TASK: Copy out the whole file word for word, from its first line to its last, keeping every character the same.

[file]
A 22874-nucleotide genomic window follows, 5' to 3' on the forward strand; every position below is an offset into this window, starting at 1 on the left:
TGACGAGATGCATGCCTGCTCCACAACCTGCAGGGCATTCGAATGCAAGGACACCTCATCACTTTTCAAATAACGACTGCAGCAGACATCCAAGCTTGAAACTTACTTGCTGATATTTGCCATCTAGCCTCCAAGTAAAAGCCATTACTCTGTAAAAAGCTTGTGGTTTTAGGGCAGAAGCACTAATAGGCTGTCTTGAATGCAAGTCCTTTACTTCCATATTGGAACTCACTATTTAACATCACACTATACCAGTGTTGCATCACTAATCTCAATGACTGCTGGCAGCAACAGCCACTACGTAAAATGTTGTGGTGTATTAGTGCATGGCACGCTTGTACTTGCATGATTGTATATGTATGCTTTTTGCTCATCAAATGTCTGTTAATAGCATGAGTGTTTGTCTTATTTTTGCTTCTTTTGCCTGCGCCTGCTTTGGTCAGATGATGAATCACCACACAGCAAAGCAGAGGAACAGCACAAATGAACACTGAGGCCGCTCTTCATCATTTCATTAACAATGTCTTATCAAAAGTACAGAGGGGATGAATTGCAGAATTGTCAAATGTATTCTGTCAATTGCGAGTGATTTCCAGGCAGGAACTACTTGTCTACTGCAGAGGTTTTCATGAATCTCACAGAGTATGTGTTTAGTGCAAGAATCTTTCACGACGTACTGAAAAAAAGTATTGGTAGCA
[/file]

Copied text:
A 22874-nucleotide genomic window follows, 5' to 3' on the forward strand; every position below is an offset into this window, starting at 1 on the left:
TGACGAGATGCATGCCTGCTCCACAACCTGCAGGGCATTCGAATGCAAGGACACCTCATCACTTTTCAAATAACGACTGCAGCAGACATCCAAGCTTGAAACTTACTTGCTGATATTTGCCATCTAGCCTCCAAGTAAAAGCCATTACTCTGTAAAAAGCTTGTGGTTTTAGGGCAGAAGCACTAATAGGCTGTCTTGAATGCAAGTCCTTTACTTCCATATTGGAACTCACTATTTAACATCACACTATACCAGTGTTGCATCACTAATCTCAATGACTGCTGGCAGCAACAGCCACTACGTAAAATGTTGTGGTGTATTAGTGCATGGCACGCTTGTACTTGCATGATTGTATATGTATGCTTTTTGCTCATCAAATGTCTGTTAATAGCATGAGTGTTTGTCTTATTTTTGCTTCTTTTGCCTGCGCCTGCTTTGGTCAGATGATGAATCACCACACAGCAAAGCAGAGGAACAGCACAAATGAACACTGAGGCCGCTCTTCATCATTTCATTAACAATGTCTTATCAAAAGTACAGAGGGGATGAATTGCAGAATTGTCAAATGTATTCTGTCAATTGCGAGTGATTTCCAGGCAGGAACTACTTGTCTACTGCAGAGGTTTTCATGAATCTCACAGAGTATGTGTTTAGTGCAAGAATCTTTCACGACGTACTGAAAAAAAGTATTGGTAGCA